This episode was much different from the first, with Charlie having all ready providing the help to the FBI. His mathmatics were correct, yet something went wrong that not even math could predict. I didnt much like Charlies seemingly mental breakdown during the episode and I think had he just stayed out of contact for a few days that would have been better. Every episodes going to make him have some sort of a roadbump, so having him go mental after one little bump in the road was a little much for me. I thought the episode was good though, a lot better then the pilot episode. I still want to learn more about the characters backgrounds though
  • Charlie feels great about helping his brother with the latest FBI case, which only causes a greater reaction when the confrontation he had predicted as simple goes bad. Charlie retreats and refuses to help Don any farther, but Don knows he needs the help.

    If this had not been the first episode I'd seen, I doubt I would've made a point to watch the show every Friday night. Not only is it one of the more action-driven episodes, but the tension between the brothers and the internal subplots are better than any other episode so far.

    Compared to other episodes, "Uncertainty Principle" took characterization to a whole new level. Few shows get the audience this involved with the characters by the second episode. All of the sudden you realize what make the Epps brothers not only in history, but in heart. They have immense differences, yet even in the midst of an incredible conflict, they need each other's help. The episode takes you to the heart of family, risk, selflessness along with an action driven, suspenseful plot. That's a difficult balance to achieve in one storyline.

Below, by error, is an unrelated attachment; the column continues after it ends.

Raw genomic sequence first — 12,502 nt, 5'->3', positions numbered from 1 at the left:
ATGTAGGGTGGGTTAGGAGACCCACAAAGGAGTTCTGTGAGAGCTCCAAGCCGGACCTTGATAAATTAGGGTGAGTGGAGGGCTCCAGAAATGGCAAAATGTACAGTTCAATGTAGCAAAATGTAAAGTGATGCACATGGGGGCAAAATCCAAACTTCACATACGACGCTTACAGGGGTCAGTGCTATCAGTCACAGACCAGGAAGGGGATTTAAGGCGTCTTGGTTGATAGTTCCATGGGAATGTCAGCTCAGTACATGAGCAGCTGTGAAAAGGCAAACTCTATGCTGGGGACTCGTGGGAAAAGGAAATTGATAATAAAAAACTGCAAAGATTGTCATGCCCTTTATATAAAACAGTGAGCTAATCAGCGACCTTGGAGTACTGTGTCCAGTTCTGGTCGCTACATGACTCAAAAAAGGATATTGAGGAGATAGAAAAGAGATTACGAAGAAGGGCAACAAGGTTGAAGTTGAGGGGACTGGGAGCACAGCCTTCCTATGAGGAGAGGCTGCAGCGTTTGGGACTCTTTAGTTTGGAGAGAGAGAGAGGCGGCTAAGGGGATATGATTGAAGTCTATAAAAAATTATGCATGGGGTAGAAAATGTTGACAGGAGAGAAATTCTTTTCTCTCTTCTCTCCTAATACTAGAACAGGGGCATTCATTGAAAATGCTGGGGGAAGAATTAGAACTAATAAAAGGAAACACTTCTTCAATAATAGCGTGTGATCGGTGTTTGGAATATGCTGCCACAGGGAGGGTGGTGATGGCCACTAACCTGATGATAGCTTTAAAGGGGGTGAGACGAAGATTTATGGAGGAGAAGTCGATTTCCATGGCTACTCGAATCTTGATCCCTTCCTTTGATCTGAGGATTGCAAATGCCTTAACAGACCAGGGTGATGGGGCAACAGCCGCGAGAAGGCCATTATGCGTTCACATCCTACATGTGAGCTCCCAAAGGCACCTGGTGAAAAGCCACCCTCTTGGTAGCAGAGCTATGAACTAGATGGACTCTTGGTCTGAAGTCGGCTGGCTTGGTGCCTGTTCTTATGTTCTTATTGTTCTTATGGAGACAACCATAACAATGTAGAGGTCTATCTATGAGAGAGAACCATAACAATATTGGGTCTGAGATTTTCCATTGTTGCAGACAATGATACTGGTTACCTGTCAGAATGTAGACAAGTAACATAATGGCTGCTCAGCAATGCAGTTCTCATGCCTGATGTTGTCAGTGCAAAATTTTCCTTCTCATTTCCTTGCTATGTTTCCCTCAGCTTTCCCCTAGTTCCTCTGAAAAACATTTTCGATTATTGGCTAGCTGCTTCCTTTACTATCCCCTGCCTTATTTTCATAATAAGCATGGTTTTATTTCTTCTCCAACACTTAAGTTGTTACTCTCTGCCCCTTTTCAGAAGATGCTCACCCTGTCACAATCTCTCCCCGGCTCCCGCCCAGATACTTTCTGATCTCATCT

Also, as far as other shows go, there is an aspect portrayed in this episode that's hard to find in other crime dramas; this episode focuses on the true goal of FBI work as protecting the innocent public. Many shows never look past catching the bad guy as the goal. I enjoyed this new aspect (which comes mostly from Charlie) as a part of the whole first season of Numb3rs.
  • Charlie Epps use his mathematical-genius to accurately predict where a band of bank robbers will strike next. However, when FBI agent Don Epps and his team confront them, a shoot-out occurs leaving four people, including an FBI agent, dead.

    This episode is a strong addition to a great pilot episode. We learn more about the main characters and their interactions and family dynamics. Charlie Epps withdraws to garage when he learns four people are dead during a bank robbery turned shoot-out. The incident reminds him of his mother's death. Math can predict the probability of an outcome, however human behavior is sometimes unpredictable. It reminds him how little control he has over his life. Math cannot bring his mother back.